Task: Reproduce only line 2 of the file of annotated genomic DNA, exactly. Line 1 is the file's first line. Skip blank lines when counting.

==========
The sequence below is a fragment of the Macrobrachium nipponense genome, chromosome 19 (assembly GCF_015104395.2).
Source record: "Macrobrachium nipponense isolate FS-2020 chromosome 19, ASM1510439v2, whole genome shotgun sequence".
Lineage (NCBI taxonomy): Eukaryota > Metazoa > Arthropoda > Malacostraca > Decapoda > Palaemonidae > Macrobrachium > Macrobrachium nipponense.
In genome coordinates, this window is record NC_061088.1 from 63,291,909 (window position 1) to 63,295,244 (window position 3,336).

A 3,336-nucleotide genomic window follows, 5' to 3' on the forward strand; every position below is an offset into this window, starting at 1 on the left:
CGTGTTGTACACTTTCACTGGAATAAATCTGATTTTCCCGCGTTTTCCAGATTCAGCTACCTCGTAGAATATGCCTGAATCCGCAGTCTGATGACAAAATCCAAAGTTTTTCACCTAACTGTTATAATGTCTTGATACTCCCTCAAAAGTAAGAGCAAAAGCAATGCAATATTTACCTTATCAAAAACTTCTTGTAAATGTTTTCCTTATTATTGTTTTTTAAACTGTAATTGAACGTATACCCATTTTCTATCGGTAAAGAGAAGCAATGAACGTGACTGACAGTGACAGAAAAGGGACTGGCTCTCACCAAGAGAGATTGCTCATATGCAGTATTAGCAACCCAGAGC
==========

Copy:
Source record: "Macrobrachium nipponense isolate FS-2020 chromosome 19, ASM1510439v2, whole genome shotgun sequence".